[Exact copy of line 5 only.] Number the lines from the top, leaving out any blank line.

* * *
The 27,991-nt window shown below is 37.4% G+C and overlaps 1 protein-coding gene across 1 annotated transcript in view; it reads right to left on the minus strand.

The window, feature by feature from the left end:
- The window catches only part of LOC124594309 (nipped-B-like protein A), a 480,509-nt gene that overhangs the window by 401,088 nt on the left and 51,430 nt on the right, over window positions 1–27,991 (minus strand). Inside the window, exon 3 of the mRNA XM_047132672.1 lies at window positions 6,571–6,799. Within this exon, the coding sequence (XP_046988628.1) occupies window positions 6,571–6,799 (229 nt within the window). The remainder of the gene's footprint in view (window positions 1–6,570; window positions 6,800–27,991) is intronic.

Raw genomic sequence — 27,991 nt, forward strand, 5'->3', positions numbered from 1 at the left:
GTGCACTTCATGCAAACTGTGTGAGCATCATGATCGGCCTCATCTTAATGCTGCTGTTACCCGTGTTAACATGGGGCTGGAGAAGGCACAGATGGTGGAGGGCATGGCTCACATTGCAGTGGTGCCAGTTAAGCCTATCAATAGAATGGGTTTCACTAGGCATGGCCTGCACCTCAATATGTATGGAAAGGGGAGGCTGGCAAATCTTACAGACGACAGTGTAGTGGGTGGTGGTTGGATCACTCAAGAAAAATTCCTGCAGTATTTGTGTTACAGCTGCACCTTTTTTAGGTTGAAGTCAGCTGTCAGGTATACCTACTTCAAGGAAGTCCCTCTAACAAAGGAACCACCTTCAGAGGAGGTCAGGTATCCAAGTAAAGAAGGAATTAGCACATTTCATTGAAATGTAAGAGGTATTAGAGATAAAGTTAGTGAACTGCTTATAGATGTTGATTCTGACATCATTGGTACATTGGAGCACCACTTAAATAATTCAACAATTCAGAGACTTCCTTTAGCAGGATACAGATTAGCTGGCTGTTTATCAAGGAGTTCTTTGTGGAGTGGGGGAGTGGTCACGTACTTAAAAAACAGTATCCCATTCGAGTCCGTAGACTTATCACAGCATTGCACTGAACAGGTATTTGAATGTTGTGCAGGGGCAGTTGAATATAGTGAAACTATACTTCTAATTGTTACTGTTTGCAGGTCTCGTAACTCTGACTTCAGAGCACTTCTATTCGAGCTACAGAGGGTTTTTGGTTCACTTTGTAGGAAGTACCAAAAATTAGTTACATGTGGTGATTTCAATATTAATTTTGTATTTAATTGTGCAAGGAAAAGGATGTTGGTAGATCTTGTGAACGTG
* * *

GTGCACTTCATGCAAACTGTGTGAGCATCATGATCGGCCTCATCTTAATGCTGCTGTTACCCGTGTTAACATGGGGCTGGAGAAGGCACAGATGGTGGAGGGCATGGCTCACATTGCAGTGGTGCCAGTTAAGCCTATCAATAGAATGGGTTTCACTAGGCATGGCCTGCACCTCAATATGTATGGAAAGGGGAGGCTGGCAAATCTTACAGACGACAGTGTAGTGGGTGGTGGTTGGATCACTCAAGAAAAATTCCTGCAGTATTTGTGTTACAGCTGCACCTTTTTTAGGTTGAAGTCAGCTGTCAGGTATACCTACTTCAAGGAAGTCCCTCTAACAAAGGAACCACCTTCAGAGGAGGTCAGGTATCCAAGTAAAGAAGGAATTAGCACATTTCATTGAAATGTAAGAGGTATTAGAGATAAAGTTAGTGAACTGCTTATAGATGTTGATTCTGACATCATTGGTACATTGGAGCACCACTTAAATAATTCAACAATTCAGAGACTTCCTTTAGCAGGATACAGATTAGCTGGCTGTTTATCAAGGAGTTCTTTGTGGAGTGGGGGAGTGGTCACGTACTTAAAAAACAGTATCCCATTCGAGTCCGTAGACTTATCACAGCATTGCACTGAACAGGTATTTGAATGTTGTGCAGGGGCAGTTGAATATAGTGAAACTATACTTCTAATTGTTACTGTTTGCAGGTCTCGTAACTCTGACTTCAGAGCACTTCTATTCGAGCTACAGAGGGTTTTTGGTTCACTTTGTAGGAAGTACCAAAAATTAGTTACATGTGGTGATTTCAATATTAATTTTGTATTTAATTGTGCAAGGAAAAGGATGTTGGTAGATCTTGTGAACGTG